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No. 4 Michigan hopes to avoid trap vs. Indiana

The answer will be obvious from players and coaches on No. 4 Michigan, but the question directed toward the Wolverines will be just as apparent going into a Big 10 battle with Indiana on Saturday.

Is this a trap game for Michigan?

One step away from finally getting to fully focus on archival Ohio State and what will be a matchup in Columbus with likely everything at stake on Nov. 24, Michigan has one last hurdle to clear before the showdown against the Buckeyes.

Indiana will come to Ann Arbor for a 4 p.m. kickoff, and believe it or not, the Hoosiers are a team that have given Michigan some trouble in recent years despite the fact Michigan has beaten Indiana the past 22 times the teams have met.

Two of the last three years, Michigan and Indiana have gone to overtime. In 2016, Indiana played Michigan tough in Ann Arbor, holding a 7-3 lead at halftime before ultimately succumbing, 20-10.

"They score a lot of points and they're really good on defense," Michigan head coach Jim Harbaugh said. "They've always just been tough games with them. Two overtime games and a 20-10 game here in 2016. I've always just looked at them as a really tough opponent. They attack, they throw the ball downfield and have backs that run hard. They've always had a good line. Defensively, we feel like we know what they do, but they're really good at covering up problems."

Naturally, Michigan is saying all the right things about how it is focused solely on the Hoosiers.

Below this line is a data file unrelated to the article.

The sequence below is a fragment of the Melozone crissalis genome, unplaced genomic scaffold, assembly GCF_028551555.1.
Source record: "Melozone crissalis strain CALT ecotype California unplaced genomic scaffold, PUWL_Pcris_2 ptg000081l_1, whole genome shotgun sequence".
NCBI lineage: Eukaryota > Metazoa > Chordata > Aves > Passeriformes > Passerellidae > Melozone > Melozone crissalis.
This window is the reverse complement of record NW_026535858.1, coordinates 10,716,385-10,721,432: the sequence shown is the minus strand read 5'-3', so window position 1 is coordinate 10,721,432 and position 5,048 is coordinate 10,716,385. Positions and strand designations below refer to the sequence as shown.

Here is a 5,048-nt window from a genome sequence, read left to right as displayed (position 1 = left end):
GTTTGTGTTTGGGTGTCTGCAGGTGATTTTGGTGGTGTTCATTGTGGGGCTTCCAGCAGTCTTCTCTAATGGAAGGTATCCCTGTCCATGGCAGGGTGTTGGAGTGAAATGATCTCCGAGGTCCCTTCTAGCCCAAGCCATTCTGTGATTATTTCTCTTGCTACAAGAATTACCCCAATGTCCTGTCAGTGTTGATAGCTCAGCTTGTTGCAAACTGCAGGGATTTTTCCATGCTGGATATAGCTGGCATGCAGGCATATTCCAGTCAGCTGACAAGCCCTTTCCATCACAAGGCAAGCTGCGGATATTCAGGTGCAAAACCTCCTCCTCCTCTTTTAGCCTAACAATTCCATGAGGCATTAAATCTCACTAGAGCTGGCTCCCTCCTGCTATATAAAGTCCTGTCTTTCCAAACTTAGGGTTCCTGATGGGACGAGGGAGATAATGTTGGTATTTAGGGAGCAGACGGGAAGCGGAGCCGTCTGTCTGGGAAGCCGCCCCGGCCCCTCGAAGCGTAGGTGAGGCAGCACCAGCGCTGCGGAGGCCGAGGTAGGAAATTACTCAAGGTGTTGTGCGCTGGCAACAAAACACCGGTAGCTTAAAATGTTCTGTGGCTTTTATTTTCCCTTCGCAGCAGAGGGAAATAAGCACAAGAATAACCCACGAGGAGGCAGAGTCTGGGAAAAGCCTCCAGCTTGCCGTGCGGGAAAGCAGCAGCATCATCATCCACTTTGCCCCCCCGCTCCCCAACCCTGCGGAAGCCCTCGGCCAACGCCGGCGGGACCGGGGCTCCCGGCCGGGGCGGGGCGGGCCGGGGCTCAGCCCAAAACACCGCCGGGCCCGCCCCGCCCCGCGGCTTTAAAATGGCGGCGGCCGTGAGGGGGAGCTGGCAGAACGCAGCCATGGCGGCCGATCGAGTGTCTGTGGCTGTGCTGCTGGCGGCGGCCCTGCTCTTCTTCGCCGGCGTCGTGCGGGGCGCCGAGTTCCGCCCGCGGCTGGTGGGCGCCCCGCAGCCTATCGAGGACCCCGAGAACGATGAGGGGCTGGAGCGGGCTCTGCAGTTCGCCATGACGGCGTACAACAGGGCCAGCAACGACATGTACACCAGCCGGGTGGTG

It will be the home finale for the Wolverines, who are on a nine-game winning streak following a season-opening loss at Notre Dame.

Michigan sits atop the Big 10 East standings with a 7-0 conference, one game ahead of Ohio State.

There's a possibility that Michigan can clinch its first ever trip to the Big 10 title game, but that will require Ohio State beating Maryland.

Otherwise, no matter what, a trip to the Big 10 title game will come down to the contest in Columbus.

But Michigan is playing for more than just a conference title, as winning out would likely put the Wolverines in the College Football Playoff.

All that separates Michigan from a playoff berth is Indiana, Ohio State and a potential rematch with Northwestern in the Big 10 title game.

That is why staying focused and beating the Hoosiers is still important.

Indiana is coming off a 34-32 home win over Maryland on Saturday, which snapped a four-game losing streak after the Hoosiers started the season 5-1.

Indiana will need to win one of its last two games, against Michigan or in the season-final against rival Purdue, to become bowl eligible.

Indiana does have some playmakers that can test Michigan's stingy defense, which once again is one of the country's best.

Indiana sophomore quarterback Peyton Ramsey has completed 67.3 percent of his passes for 17 touchdowns and 11 interceptions this year, while freshman running back Stevie Scott has rushed for 894 yards and eight touchdowns on 178 carries.

But facing the vaunted Michigan defense might the biggest challenge Indiana has faced this year.

"They obviously are very, very talented and they play a lot of types of coverages that we need to have answers for," Indiana head coach Tom Allen said. "They do a lot of different things. (Defensive coordinator Don) Brown is as good as it gets. He does a phenomenal job and their players respond to him, and they play their tails off. They're so fast and physical, and he's got them rolling."

The last time Indiana beat Michigan was in 1987.

Michigan leads the all-time series, 57-9.

"We know what they've accomplished this year," Allen said of Michigan. "They're playing at a high level and Coach Harbaugh's got them doing a lot of great things. So great opportunity, great challenge for the Hoosiers this weekend."

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